On Ralph Vaughan Williams’ ‘Flos Campi’…
Ask many people what their favourite work by Ralph Vaughan Williams is and more likely than not they will reply with either his famous ‘Romance’ for Violin and Orchestra The Lark Ascending or his sublime work for string orchestra Fantasia on a Theme of Thomas Tallis. Fair enough, The Lark Ascending is very pretty and the Fantasia is a masterpiece, in my mind the best piece RVW would ever write. However my favourite work of his, and the work that I find the most inspiring, and the most challenging is his piece Flos Campi. Now, I should qualify this statement by stating that Flos Campi is also one of the silliest, most baffling and (in some parts) most un-Vaughan Williams piece that RVW ever wrote; it is part pastoral elegy, part crazy pagan party. And I love it.
So what makes it so inspiring but yet so baffling?
Well, to really get to the nub of this issue you would have to know the vast output of RVW’s work, to understand his position as celebrated musical icon of the first half of the twentieth-century and a little of his religious, political and social beliefs. But presuming you don’t know much about that, it comes down to two things: the idea behind it, and the way it sounds.
Flos Campi (literally translated as ‘Flower of the Fields’, if anything adding to the RVW pastoralism) is a work for small orchestra, solo viola and wordless chorus. This combination in itself is very odd, beautiful and inspired, but very odd. One can imagine RVW sitting at his desk and thinking “today I’m going to write something different! Where shall I start? Orchestra? Yes. Solo violin? No, a viola would be more different. Anything else? Well why not – a wordless chorus!” Not a usual combination (certainly not for 1925) but one that works so well and constantly make the ears tingle with new sonorities. The work is separated into six movements each of which is prefaced with a quotation in Latin (and why not?) from the Old Testament Song of Solomon, one of the most sensual and sexually charged passages of the Bible. This sensuality is reflected in RVW’s music, moving from the languishing for love to the final ecstasies, to what can only be described as the gentle consummation of the sixth section. Steamy stuff. And not a lark in sight.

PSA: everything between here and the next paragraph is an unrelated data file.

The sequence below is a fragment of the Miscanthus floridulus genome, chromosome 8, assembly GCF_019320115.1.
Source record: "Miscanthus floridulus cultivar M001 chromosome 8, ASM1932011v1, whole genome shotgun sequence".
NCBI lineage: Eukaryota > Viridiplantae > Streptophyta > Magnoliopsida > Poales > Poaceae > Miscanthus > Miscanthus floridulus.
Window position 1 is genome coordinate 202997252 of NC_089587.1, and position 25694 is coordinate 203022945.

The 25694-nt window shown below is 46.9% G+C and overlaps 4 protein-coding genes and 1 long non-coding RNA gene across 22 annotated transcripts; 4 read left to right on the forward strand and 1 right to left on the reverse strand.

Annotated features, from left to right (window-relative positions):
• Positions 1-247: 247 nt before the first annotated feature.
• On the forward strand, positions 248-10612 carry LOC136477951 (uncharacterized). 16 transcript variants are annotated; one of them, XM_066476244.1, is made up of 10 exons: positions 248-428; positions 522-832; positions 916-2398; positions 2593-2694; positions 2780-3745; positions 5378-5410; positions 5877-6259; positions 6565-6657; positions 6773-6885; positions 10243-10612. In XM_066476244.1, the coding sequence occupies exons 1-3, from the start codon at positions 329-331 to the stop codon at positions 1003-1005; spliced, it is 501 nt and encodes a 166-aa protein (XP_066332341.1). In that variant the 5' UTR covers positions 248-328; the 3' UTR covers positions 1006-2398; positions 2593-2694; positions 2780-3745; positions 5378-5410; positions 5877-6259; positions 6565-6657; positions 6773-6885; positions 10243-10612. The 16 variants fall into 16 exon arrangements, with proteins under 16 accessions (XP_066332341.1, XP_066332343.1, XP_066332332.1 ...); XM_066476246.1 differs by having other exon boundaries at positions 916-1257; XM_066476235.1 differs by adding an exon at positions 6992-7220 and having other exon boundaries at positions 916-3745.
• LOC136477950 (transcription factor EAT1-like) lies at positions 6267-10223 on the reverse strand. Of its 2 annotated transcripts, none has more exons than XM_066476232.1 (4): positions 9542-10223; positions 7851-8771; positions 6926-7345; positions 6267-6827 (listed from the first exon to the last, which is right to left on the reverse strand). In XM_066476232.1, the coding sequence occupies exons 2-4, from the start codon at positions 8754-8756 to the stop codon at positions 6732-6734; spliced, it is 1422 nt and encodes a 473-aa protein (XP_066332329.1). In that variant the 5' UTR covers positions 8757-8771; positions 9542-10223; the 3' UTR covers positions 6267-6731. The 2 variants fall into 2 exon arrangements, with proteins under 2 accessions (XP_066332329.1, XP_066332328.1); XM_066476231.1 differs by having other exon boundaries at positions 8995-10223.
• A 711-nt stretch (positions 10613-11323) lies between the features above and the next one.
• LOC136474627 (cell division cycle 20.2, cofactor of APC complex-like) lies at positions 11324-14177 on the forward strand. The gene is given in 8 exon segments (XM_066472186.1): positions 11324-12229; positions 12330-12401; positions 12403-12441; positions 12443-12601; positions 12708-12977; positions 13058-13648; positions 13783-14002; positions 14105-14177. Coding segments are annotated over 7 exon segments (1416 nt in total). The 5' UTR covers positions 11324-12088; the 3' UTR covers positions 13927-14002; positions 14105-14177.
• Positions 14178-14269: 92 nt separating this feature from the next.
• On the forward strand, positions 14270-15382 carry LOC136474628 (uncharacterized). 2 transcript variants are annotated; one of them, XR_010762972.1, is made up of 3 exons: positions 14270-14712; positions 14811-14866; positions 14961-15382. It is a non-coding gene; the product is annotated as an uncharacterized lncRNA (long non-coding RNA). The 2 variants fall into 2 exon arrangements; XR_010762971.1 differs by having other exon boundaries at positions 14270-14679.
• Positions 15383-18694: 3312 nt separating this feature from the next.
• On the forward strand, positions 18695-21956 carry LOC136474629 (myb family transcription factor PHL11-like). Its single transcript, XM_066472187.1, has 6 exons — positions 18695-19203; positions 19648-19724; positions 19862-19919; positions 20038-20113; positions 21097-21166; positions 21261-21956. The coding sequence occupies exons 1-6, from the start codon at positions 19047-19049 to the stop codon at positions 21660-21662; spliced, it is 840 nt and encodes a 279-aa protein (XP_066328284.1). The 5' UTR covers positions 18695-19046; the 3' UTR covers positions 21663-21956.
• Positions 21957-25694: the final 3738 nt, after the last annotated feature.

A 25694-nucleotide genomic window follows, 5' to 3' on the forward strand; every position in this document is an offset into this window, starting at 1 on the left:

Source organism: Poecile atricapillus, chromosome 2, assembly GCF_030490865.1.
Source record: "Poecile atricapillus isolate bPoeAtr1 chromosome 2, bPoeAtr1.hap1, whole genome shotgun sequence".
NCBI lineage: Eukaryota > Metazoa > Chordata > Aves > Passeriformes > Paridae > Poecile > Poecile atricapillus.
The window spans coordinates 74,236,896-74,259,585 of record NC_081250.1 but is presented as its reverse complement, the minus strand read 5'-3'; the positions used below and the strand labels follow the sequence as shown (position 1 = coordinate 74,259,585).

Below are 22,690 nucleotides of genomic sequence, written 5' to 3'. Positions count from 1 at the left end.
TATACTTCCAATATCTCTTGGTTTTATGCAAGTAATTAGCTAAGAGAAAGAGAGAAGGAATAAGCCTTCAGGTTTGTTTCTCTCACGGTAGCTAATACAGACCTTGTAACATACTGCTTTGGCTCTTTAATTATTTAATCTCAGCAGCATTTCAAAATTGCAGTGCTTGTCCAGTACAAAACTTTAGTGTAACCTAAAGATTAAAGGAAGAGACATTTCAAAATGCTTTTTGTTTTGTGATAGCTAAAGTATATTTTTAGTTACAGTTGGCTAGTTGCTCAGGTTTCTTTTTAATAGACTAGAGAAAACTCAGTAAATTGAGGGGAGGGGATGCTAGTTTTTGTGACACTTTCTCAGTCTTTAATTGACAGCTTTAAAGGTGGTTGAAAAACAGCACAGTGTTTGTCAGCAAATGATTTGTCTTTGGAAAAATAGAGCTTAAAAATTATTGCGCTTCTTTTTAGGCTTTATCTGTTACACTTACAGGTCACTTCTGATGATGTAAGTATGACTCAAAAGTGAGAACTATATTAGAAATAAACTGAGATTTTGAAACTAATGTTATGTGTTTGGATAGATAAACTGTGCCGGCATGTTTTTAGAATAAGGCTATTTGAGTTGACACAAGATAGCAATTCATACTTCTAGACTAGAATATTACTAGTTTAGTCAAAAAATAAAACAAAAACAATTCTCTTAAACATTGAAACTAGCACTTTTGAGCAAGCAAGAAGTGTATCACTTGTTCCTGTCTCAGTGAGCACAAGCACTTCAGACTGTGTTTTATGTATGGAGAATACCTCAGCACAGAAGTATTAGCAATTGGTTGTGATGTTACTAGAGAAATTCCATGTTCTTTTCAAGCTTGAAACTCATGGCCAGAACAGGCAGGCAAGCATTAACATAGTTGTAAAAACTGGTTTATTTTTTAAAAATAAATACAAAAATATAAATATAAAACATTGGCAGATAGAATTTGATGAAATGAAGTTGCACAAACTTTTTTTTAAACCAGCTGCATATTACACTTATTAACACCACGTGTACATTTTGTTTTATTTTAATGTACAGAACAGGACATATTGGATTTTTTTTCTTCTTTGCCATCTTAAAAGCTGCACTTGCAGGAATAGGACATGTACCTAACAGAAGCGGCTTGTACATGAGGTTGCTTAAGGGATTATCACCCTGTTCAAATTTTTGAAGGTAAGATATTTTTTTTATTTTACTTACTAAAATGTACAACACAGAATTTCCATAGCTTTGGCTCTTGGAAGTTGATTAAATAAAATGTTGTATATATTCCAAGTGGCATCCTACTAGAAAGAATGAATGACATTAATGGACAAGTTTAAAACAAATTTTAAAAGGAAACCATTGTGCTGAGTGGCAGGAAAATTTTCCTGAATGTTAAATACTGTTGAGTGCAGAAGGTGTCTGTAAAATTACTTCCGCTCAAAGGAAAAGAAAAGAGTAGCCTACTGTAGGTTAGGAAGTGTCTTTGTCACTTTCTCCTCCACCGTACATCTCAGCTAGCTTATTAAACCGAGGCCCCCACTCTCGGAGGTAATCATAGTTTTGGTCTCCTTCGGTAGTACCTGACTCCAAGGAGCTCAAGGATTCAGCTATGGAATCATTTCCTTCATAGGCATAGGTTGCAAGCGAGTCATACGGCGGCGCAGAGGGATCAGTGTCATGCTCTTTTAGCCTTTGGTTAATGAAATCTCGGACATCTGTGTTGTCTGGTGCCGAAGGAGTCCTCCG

The work begins with a celebrated bi-tonal (two keys played simultaneously) duet for oboe and viola which sets the mood for the piece as a whole; this then gives way to unusual parallel intervals in the orchestra before the impassioned entry of the choir. The second movement seeks to neutralise some of that passion with long modal polyphony (many voices) in the choir and folky elements from the viola – much more the RVW that many know and love. It is in the fourth movement that we really get to the bonkers stuff, a strange full orchestra pagan dance which sounds something like a 1930s film score of a Medieval banquet, full of droning woodwind, staccato brass and more parallel fourths and fifths. To emphasise this silliness, the fifth movement returns to the modal polyphony but now with a quiet side drum beating the dance rhythm from earlier. Just odd. The final movement returns to the oboe/viola duet before a long passage of beautiful pastoral polyphony, finishing with the solo viola.
It is a strange piece, in fact it feels like two strange pieces surgically attached to each other. It seems to ask so many questions: why the instrumental combinations? Why the Latin text but wordless chorus? Why the crazy dance and lush polyphony? Why never do anything like this again? Maybe because these questions aren’t easily answerable it becomes more alluring. Certainly of all RVW’s output it is Flos Campi that seems to appeal most to current composers (both Adès and Knussen have stated such) and although never likely to be performed that often (due to the instrumental resources), it seems to be getting more performances as the years go by. I like the quote from Gustav Holst (he of some equally baffling music including the exotic Sāvitri and the Beni Mora suite) after hearing the first performance: “I couldn’t get hold of it”. I agree. But it’s great.
Flos Campi (movement 1)
To purchase this recording (Jacques Orchestra, Cecil Aronowitz, EMI 567221) click here.